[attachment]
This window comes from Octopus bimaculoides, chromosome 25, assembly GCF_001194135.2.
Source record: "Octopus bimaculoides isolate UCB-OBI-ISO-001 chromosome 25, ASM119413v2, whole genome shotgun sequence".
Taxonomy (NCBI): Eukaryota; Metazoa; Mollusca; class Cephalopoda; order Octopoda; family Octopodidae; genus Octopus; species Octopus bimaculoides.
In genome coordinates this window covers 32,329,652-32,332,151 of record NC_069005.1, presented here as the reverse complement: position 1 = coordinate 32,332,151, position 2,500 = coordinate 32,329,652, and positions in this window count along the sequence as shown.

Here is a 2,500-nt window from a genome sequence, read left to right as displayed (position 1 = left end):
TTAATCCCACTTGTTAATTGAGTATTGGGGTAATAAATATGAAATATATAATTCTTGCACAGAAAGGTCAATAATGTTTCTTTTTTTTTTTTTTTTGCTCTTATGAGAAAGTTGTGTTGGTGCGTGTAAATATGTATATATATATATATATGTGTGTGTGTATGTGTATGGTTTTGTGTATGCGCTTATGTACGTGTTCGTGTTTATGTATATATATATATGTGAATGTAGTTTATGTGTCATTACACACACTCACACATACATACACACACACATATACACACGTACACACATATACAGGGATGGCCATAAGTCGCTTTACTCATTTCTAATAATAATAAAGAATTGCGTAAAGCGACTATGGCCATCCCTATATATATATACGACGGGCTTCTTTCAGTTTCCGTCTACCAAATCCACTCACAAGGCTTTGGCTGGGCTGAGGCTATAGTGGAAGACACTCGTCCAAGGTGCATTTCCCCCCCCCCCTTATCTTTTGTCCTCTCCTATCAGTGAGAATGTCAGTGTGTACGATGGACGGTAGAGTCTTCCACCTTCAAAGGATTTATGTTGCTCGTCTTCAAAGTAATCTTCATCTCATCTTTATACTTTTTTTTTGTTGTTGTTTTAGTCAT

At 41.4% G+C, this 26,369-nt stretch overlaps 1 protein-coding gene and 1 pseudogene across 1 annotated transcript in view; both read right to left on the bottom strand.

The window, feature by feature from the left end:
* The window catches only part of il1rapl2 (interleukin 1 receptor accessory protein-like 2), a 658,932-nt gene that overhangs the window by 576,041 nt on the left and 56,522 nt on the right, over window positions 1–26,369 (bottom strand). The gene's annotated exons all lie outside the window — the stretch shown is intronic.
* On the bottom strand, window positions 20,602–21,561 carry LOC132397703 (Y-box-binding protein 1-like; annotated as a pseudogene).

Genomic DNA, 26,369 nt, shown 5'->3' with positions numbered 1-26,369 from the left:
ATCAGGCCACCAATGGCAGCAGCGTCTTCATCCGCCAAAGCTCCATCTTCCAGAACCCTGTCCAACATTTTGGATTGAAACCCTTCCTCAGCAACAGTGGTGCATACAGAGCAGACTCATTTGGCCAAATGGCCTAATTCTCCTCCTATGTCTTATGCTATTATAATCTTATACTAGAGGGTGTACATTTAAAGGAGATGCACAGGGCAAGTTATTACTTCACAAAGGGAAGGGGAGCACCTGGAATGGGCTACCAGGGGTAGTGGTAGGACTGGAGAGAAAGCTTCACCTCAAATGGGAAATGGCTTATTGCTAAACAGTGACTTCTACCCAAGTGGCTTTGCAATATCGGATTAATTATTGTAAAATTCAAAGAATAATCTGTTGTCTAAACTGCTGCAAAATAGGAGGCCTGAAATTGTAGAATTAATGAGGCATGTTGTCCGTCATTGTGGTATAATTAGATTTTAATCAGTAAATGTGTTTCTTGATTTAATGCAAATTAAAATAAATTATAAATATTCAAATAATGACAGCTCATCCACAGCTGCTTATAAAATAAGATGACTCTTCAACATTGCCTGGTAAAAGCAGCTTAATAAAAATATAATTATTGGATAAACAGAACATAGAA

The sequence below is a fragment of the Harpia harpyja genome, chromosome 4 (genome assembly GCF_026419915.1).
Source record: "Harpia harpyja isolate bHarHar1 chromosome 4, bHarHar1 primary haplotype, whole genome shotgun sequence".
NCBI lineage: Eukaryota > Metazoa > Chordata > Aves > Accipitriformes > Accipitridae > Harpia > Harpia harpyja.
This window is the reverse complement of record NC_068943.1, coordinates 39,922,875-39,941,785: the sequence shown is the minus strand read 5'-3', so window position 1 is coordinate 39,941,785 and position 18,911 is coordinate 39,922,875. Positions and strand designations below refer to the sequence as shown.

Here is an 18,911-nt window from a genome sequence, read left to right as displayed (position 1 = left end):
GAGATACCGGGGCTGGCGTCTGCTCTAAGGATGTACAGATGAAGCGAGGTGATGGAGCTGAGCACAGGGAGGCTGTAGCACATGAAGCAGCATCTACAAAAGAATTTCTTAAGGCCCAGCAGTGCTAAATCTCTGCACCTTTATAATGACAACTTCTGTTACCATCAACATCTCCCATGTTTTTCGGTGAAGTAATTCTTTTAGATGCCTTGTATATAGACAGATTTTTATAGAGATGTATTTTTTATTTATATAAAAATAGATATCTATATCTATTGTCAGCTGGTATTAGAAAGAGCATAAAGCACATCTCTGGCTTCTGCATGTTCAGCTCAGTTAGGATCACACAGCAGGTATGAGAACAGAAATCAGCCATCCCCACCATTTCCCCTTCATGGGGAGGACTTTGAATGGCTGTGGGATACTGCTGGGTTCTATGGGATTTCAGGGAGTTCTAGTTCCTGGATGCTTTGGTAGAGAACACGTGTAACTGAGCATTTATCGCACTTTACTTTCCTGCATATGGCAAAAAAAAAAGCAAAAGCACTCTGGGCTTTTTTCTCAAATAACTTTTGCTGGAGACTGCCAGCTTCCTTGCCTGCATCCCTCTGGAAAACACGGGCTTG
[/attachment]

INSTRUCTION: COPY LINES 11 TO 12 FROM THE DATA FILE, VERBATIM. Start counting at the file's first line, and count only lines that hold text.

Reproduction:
Genomic DNA, 26,369 nt, shown 5'->3' with positions numbered 1-26,369 from the left:
ATCAGGCCACCAATGGCAGCAGCGTCTTCATCCGCCAAAGCTCCATCTTCCAGAACCCTGTCCAACATTTTGGATTGAAACCCTTCCTCAGCAACAGTGGTGCATACAGAGCAGACTCATTTGGCCAAATGGCCTAATTCTCCTCCTATGTCTTATGCTATTATAATCTTATACTAGAGGGTGTACATTTAAAGGAGATGCACAGGGCAAGTTATTACTTCACAAAGGGAAGGGGAGCACCTGGAATGGGCTACCAGGGGTAGTGGTAGGACTGGAGAGAAAGCTTCACCTCAAATGGGAAATGGCTTATTGCTAAACAGTGACTTCTACCCAAGTGGCTTTGCAATATCGGATTAATTATTGTAAAATTCAAAGAATAATCTGTTGTCTAAACTGCTGCAAAATAGGAGGCCTGAAATTGTAGAATTAATGAGGCATGTTGTCCGTCATTGTGGTATAATTAGATTTTAATCAGTAAATGTGTTTCTTGATTTAATGCAAATTAAAATAAATTATAAATATTCAAATAATGACAGCTCATCCACAGCTGCTTATAAAATAAGATGACTCTTCAACATTGCCTGGTAAAAGCAGCTTAATAAAAATATAATTATTGGATAAACAGAACATAGAA